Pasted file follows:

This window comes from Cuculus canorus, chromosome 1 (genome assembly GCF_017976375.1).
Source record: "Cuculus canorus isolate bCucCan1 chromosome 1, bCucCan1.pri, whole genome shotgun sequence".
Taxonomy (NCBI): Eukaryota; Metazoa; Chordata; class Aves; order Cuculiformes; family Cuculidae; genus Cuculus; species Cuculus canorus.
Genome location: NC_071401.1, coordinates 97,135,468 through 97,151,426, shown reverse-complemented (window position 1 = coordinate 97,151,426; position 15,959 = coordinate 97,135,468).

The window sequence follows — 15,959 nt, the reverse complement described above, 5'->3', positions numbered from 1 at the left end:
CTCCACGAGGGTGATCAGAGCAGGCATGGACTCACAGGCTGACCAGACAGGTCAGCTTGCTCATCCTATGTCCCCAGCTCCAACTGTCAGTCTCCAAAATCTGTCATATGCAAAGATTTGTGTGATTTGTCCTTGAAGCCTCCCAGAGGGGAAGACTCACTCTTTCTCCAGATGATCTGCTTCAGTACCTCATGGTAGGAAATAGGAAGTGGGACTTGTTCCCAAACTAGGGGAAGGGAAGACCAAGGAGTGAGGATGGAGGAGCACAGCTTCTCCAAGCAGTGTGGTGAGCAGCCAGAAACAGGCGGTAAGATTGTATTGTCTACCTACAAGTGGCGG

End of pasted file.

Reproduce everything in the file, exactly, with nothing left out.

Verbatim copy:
This window comes from Cuculus canorus, chromosome 1 (genome assembly GCF_017976375.1).
Source record: "Cuculus canorus isolate bCucCan1 chromosome 1, bCucCan1.pri, whole genome shotgun sequence".
Taxonomy (NCBI): Eukaryota; Metazoa; Chordata; class Aves; order Cuculiformes; family Cuculidae; genus Cuculus; species Cuculus canorus.
Genome location: NC_071401.1, coordinates 97,135,468 through 97,151,426, shown reverse-complemented (window position 1 = coordinate 97,151,426; position 15,959 = coordinate 97,135,468).

The window sequence follows — 15,959 nt, the reverse complement described above, 5'->3', positions numbered from 1 at the left end:
CTCCACGAGGGTGATCAGAGCAGGCATGGACTCACAGGCTGACCAGACAGGTCAGCTTGCTCATCCTATGTCCCCAGCTCCAACTGTCAGTCTCCAAAATCTGTCATATGCAAAGATTTGTGTGATTTGTCCTTGAAGCCTCCCAGAGGGGAAGACTCACTCTTTCTCCAGATGATCTGCTTCAGTACCTCATGGTAGGAAATAGGAAGTGGGACTTGTTCCCAAACTAGGGGAAGGGAAGACCAAGGAGTGAGGATGGAGGAGCACAGCTTCTCCAAGCAGTGTGGTGAGCAGCCAGAAACAGGCGGTAAGATTGTATTGTCTACCTACAAGTGGCGG